There are three worthwhile types of concerts, Managing Editor David Sinclair explained to me.
There is the local concert where the music is great, the sound system is perfect, the setting is intimate. There is the big tour concert with bands like Fleetwood Mac, Allison Kraus and Union Station. The music is world class, the stage elaborate. Sound is taken up a whole decibel level, and the venue is large.
Then there are the Rolling Stones concerts.
There may be a few others on that scale, but not many like the one held Wednesday in Raleigh’s Carter Finley Stadium. Massive. Stage, speaker towers, sound, graphic screens, crowd. There aren’t many events on this scale, and even fewer that leave you feeling like those very expensive tickets were worth every penny.
This was the Stones’ greatest-hits-ever concert. We knew every lyric of every song. Lani and I would buy tickets again if they came back in October. In case you are wondering, the boys can still play like nobody’s business.
Keith Richards smiles through the whole thing, playing songs he must have played thousands of times before, like he’s still really enjoying this moment, every moment. Mick still struts and skips and moves incessantly, pandering to the crowd in ways only Mick Jagger can do. He’s still a showman, still in charge.
Charlie Watts is still unflappable, keeping a steady, recognizable underlying rhythm. Once in a while he breaks a smile. And Ron Wood, one of rock’s greatest guitarists ever, has a style all his own while interchanging licks with Keith (notice I call them by first names as if I know them, but in many ways I do) as seamlessly as they did decades ago.
The cast of lesser lights is world-class in its own right. Each lends something different to the total, as they should. A hard sax blaring here when it’s needed, a piano run there in just the right places. Background vocals that sound like angels. But they are replaceable. Mick, Keith, Charlie and Ron are not interchangeable parts.
The last time I saw the Rolling Stones was almost exactly 40 years ago to the day, July 4, 1975, in Memphis. Similar setup in the Memphis Bowl on a broiling hot day. Sitting in that white concrete stadium under cloudless skies, with temperatures around 100 and Mississippi River humidity was (I think) the closest to purgatory I’ve ever been.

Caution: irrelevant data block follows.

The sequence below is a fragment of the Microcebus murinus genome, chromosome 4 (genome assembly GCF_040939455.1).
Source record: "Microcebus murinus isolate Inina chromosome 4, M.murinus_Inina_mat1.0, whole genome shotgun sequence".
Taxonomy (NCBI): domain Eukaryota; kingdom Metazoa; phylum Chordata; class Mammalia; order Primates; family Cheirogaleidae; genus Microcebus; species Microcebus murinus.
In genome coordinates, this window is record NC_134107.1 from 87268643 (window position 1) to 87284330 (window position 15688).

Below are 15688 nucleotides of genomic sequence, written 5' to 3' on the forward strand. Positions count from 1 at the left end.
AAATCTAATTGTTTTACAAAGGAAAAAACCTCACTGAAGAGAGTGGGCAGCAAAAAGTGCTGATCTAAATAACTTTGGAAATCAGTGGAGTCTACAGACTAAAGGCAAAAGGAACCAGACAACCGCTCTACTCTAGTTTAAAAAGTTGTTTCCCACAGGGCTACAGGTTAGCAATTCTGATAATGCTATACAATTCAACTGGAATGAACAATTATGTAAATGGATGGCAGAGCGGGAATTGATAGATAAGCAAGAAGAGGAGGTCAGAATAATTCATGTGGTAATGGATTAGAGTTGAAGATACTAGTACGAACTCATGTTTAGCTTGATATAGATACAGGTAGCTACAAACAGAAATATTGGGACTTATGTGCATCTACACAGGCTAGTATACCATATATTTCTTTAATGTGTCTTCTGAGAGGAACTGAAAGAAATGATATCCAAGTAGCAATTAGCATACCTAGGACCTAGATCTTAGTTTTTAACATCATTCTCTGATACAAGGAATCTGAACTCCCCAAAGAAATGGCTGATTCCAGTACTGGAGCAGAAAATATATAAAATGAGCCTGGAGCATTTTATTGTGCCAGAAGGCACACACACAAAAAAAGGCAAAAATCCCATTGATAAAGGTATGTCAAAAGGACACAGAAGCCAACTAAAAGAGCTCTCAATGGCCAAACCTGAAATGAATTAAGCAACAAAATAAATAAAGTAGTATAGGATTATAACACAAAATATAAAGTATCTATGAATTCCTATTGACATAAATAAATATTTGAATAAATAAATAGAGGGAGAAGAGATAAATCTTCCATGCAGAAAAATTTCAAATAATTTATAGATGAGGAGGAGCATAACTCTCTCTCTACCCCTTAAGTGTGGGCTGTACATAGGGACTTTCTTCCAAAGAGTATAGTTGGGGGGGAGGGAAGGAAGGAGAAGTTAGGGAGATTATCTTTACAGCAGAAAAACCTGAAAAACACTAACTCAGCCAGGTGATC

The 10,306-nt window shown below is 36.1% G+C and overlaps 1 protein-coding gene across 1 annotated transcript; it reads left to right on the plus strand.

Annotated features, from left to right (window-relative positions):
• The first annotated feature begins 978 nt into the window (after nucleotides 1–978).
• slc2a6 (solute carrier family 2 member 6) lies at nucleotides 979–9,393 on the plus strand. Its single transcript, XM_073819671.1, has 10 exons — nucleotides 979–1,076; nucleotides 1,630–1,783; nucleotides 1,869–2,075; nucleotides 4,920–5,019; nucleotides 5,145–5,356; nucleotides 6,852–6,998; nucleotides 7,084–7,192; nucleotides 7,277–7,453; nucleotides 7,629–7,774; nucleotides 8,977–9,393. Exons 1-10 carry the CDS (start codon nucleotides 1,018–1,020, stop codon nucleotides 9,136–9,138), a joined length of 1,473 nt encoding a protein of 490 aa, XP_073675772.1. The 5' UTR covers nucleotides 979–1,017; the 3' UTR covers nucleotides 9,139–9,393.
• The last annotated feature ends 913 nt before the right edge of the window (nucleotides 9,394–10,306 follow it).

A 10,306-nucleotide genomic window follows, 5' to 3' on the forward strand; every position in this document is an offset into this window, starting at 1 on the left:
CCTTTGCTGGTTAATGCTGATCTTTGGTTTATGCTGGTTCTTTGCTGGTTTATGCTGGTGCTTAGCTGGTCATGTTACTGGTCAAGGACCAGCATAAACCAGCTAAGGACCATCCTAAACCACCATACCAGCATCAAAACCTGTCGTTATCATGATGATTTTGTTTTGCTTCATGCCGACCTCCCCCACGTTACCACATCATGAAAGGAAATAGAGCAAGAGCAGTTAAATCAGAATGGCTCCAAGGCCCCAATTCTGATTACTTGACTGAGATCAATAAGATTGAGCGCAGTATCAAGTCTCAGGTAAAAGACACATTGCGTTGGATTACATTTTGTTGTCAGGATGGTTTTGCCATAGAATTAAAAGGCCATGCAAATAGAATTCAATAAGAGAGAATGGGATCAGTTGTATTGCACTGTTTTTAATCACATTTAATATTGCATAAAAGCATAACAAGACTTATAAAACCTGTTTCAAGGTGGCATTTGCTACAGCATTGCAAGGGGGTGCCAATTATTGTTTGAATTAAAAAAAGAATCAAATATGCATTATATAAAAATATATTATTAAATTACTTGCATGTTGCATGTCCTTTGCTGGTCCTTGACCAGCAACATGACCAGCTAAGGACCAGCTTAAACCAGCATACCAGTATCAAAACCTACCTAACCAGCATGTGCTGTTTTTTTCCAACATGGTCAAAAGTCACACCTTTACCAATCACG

Stevie Wonder opened for them, and I learned about statistics sitting in the stands, using the 50,000 people there as the sample group. The Stones were great, but not memorable. Maybe it was too hot even for the hottest rock ’n’ roll band in the world.
The year before, I had seen them in Knoxville in the university basketball arena, which seated about 13,000. Now, that was memorable, as most of the songs the band played in Raleigh were relatively new at the time.
That concert was the benchmark by which all others were measured, so I approached this one with a little apprehension. What if they came across as a bunch of doddering old men, a shell of their former selves, simply riding on the jet trail of glories past? While I was never as enamored with the Stones as The Beatles and Eric Clapton, I know their music very well, note for note in many cases. They can’t fake it.
Happily, they still rock. Maybe not with the absolute perfection of that ’74 gig, but they are so good it doesn’t matter.
As I looked at the crowd of 50,000 happy onlookers, the spectrum running from teens to octogenarians and all manner of styles, I wondered how and why this group can still fill stadiums at every stop, 50 years after the British invasion of music in the early 1960s.
There are probably two answers.
First, they can still entertain. It’s only rock ’n’ roll, but we like it, yes we do. And second, being able to play like that in their 70s, with that much joy, gives hope to the generation that grew up with them.
As suggested in an article a friend sent yesterday, if they can still do this at their age, then the aging generation of boomers who said “hope I die before I get old” can find meaning and purpose in the years beyond traditional retirement.
And for the younger set, if Mick Jagger at age 72 can find a fountain of youth and strut across the stage for the equivalent of 12 miles in every show, then all things must be possible.